I love me a bit of preserving. Take a look at a few of my other recipes:

Spiffing elderflower cordial recipe

Elderflower cordial is one of those drinks that make me feel that I’m a character in an Enid Blyton book.

You know how the Famous Five went on endless picnics and every time someone drank a bottle of ginger ale, they’d proclaim to the other four, “I do declare this to be the best ginger ale I’ve ever tasted in my entire life…”

Homemade elderflower cordial
Life is better with elderflower cordial. Fact.

Elderflower cordial is a bit like that for me. I love the stuff. And I feel an overwhelming urge to use words like “spiffing” whenever I drink it.

But despite my great love for it, this is the first year I’ve ever attempted to make it.

For some reason, I always had it in my head that elderflower cordial was really, really tricky to make. Despite being a prolific chutney, marmalade and jam maker, I’ve never branched out into drinks – fearing, perhaps, making something as unpleasant as my grandfather’s notorious home brewed wine used to be.

But I met up with a friend last week, who not only gave me a bottle of elderflower cordial she’d made, but also shared her recipe with me. And it turns out, it’s super simple.

The last elderflower blossoms are still on the tree, so if you’ve been similarly put off giving it a go in the past, head out and pick some now and make yourself up a batch to keep for the summer.

Elderflower blossoms
Lovely and frothy blossoms


  • 20 heads of elderflower
  • 800g white sugar
  • 3 pints water
  • 4 lemons, zested and sliced
  • 50g citric acid

What to do

Zested, sliced lemons
First, take your lemons…
  1. Boil the water and pour into a large bowl.
  2. Put the sugar in to the freshly-boiled water and stir til it has dissolved.
  3. Leave to cool
  4. When cool, add the lemon zest and slices and the citric acid
  5. Check the elderflower heads for bugs and put the flowers in to the bowl. (I could have spent a little longer doing this, judging by the amount of black things that were floating around at the end, but at this point,  you’re making something that looks and smells so delicious, you don’t even care if it’s got bugs in. Bugs? They probably taste just like roses…)

    homemade elderflower cordial
    I know, it looks too good to be true, doesn’t it?
  6. Leave, covered with a tea towel, for 24 hours. (I forgot mine and left it for 48 hours. It was fine…)
  7. Strain through a fine sieve ( muslin would be even better) and pour into sterilised bottles. (I didn’t bother to sterilise my bottles, because I was feeling lazy and I knew I’d drink it all before it would have a chance to go off anyway… I also put some in a plastic bottle and just stuck it into the freezer. I’ll let you know if that worked when it comes to taking it out.)
Elderflower cordial
Enjoy in a completely uncontrived situation like this one…

Related articles:

Bounty from the weekend

Not much chat this morning (I’ve got a Monday morning head on, I’m afraid) but just a few pics of things I harvested / grew / stole over the weekend, along with plans for their transformation…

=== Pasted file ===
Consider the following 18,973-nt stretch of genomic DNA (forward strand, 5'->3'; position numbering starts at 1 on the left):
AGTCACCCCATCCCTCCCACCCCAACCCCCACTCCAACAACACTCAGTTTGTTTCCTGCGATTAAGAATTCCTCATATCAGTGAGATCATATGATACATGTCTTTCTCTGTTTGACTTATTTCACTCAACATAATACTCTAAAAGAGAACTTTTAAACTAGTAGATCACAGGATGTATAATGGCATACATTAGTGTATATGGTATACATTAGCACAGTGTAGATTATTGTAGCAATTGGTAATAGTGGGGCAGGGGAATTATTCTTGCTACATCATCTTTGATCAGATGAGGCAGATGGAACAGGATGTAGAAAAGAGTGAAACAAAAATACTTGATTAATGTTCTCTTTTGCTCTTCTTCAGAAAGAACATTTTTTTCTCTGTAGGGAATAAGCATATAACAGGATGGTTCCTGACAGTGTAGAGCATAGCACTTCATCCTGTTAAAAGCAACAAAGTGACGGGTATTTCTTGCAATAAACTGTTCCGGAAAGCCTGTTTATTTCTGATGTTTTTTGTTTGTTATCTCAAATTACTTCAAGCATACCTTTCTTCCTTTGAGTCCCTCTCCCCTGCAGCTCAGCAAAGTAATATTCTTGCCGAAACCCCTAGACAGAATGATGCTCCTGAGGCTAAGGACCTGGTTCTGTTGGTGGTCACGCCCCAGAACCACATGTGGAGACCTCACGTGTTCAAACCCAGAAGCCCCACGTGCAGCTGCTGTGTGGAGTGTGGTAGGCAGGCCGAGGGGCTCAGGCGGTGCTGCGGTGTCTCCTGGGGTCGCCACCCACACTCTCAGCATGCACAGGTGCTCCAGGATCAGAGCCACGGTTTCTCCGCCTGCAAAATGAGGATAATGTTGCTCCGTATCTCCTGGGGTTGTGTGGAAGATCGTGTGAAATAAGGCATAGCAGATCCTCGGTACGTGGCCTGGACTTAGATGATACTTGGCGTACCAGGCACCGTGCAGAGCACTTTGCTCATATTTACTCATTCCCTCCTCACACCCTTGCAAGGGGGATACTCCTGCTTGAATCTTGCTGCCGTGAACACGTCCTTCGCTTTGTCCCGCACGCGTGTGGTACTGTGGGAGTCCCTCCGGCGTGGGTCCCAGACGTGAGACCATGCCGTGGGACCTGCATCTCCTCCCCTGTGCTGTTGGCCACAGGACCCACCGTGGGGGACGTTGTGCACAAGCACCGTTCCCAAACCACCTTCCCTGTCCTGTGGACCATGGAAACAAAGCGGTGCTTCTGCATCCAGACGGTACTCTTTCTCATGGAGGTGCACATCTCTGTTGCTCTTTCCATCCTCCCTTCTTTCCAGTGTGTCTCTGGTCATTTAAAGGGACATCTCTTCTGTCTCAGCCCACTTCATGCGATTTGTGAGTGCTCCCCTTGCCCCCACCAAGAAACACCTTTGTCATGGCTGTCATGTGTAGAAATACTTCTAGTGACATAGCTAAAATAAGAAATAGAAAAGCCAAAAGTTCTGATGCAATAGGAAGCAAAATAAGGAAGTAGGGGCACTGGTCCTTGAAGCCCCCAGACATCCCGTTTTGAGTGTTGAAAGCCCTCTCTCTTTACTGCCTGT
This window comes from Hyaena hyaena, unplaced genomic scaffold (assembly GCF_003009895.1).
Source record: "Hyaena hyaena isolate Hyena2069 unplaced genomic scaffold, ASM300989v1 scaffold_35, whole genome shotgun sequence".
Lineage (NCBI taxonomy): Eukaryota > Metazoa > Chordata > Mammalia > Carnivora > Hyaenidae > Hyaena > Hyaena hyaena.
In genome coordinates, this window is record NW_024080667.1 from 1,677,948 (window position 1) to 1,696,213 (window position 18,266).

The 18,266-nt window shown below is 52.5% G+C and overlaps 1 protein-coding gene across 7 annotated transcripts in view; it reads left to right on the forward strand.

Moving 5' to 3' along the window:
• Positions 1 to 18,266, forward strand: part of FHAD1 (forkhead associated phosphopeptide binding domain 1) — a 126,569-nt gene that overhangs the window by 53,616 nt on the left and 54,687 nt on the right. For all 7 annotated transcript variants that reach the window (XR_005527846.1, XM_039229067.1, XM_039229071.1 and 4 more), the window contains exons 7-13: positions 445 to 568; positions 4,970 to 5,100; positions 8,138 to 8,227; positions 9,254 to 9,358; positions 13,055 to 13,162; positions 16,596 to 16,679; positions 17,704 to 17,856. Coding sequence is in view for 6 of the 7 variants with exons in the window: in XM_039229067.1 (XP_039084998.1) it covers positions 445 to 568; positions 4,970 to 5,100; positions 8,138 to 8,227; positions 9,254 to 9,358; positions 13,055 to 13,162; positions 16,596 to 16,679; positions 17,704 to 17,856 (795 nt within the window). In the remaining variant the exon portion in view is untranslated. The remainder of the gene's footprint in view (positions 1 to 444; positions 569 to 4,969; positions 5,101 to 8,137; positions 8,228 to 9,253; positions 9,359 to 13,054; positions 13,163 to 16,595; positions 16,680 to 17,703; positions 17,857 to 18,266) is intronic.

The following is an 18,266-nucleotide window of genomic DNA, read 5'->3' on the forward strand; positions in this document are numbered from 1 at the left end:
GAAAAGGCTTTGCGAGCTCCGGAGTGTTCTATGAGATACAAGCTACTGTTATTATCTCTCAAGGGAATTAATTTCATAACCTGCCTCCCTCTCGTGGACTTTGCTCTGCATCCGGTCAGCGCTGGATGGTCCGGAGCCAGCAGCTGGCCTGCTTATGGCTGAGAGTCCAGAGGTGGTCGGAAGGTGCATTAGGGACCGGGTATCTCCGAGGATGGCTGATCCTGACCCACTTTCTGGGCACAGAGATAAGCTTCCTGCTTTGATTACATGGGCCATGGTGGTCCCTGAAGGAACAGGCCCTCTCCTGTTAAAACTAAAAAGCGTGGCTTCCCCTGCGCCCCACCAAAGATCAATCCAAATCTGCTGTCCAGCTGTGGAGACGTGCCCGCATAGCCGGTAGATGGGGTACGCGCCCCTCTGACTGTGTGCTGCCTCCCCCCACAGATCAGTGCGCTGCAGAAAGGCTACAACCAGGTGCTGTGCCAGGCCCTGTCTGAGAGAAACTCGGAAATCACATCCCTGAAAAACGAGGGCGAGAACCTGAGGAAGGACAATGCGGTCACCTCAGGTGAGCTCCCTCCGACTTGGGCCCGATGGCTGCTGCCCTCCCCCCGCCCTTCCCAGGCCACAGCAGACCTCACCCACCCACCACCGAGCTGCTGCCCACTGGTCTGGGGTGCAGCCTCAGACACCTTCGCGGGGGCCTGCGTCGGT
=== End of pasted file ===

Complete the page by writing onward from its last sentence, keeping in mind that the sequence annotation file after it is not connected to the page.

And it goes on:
First up, this verdant little bunch of wild garlic leaves.

wild garlic leaves

I’ve felt a little jealous of the country lifestyle of my friend Laura (of Circle of Pine Trees) ever since I saw her amazing pesto recipe, made from hand picked wild garlic foraged from their local woods. So imagine my surprise to realise that there was a bounty of wild(ish) garlic growing along the side of a path just down the road from me. Admittedly, I do suspect it’s been carefully planted there by the council, but I nipped a leaf or two from each plant in the hope nobody would mind.

This healthy bunch of rhubarb, on the other hand, is from my own garden.

Homegrown rhubarb

We were lucky enough to inherit all sorts of amazing well-established fruit and veg when we moved in to our new house and the six rhubarb plants seem never-endingly abundant.

I will definitely be making a rhubarb and orange cake following the recipe from Waitrose. I’ve made this a couple of times before and it’s an absolute beauty.

I think I shall also try some chutney. This rhubarb and apple chutney, from BBC good food looks rather delicious.

Finally, a bit of booze. I’m getting married later this year and we were originally planning on making sloe gin for everyone as wedding favours. Except, when it was sloe season we had just moved house and had a really small baby, so we never managed to pick any. But, with the abundance of rhubarb in the garden, I think it could be worth having a crack at some rhubarb gin instead. I’ll trial a small bottle first before going for industrial quantities. Billy’s Booze Blog has two different rhubarb gin recipes.

I’m hoping this little pumpkin seedling will one day become just as prolific as the rhubarb:

pumpkin seedling

I planted eight seeds a few weeks ago and all have germinated. I shall have to give some away because I certainly don’t have space for that many pumpkins. I harvested the seeds myself and can no longer remember whether they are standard pumpkins or butternut squash. But, if the latter, I will certainly be making a butternut squash risotto or ten, come Autumn time. I usually just wing it when I make one, but I might be tempted to try this really unusual recipe by Nigel Slater, which uses leftover butternut squash soup along with stock.

How was your weekend? Was it sunny where you were too?